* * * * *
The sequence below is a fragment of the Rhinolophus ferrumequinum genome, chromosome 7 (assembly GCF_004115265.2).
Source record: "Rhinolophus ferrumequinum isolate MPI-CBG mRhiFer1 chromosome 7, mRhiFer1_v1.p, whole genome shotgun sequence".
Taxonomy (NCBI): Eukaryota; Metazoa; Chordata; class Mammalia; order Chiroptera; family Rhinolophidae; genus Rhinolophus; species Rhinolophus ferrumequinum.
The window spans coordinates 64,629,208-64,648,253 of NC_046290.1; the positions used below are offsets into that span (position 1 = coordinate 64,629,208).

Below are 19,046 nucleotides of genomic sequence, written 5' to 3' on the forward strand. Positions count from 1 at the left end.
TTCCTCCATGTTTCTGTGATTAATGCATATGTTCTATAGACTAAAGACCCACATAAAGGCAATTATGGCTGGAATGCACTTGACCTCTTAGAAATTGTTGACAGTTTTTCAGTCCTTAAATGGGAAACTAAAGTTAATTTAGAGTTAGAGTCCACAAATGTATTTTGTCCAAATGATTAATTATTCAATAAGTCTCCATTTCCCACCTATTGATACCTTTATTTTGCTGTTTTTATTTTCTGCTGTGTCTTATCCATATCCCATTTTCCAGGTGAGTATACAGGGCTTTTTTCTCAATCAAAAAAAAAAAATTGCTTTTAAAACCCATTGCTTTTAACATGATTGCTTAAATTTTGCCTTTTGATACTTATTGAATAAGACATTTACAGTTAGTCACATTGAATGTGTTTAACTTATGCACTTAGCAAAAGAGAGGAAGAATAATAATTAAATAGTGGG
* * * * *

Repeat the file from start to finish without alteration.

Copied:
The sequence below is a fragment of the Rhinolophus ferrumequinum genome, chromosome 7 (assembly GCF_004115265.2).
Source record: "Rhinolophus ferrumequinum isolate MPI-CBG mRhiFer1 chromosome 7, mRhiFer1_v1.p, whole genome shotgun sequence".
Taxonomy (NCBI): Eukaryota; Metazoa; Chordata; class Mammalia; order Chiroptera; family Rhinolophidae; genus Rhinolophus; species Rhinolophus ferrumequinum.
The window spans coordinates 64,629,208-64,648,253 of NC_046290.1; the positions used below are offsets into that span (position 1 = coordinate 64,629,208).

Below are 19,046 nucleotides of genomic sequence, written 5' to 3' on the forward strand. Positions count from 1 at the left end.
TTCCTCCATGTTTCTGTGATTAATGCATATGTTCTATAGACTAAAGACCCACATAAAGGCAATTATGGCTGGAATGCACTTGACCTCTTAGAAATTGTTGACAGTTTTTCAGTCCTTAAATGGGAAACTAAAGTTAATTTAGAGTTAGAGTCCACAAATGTATTTTGTCCAAATGATTAATTATTCAATAAGTCTCCATTTCCCACCTATTGATACCTTTATTTTGCTGTTTTTATTTTCTGCTGTGTCTTATCCATATCCCATTTTCCAGGTGAGTATACAGGGCTTTTTTCTCAATCAAAAAAAAAAAATTGCTTTTAAAACCCATTGCTTTTAACATGATTGCTTAAATTTTGCCTTTTGATACTTATTGAATAAGACATTTACAGTTAGTCACATTGAATGTGTTTAACTTATGCACTTAGCAAAAGAGAGGAAGAATAATAATTAAATAGTGGG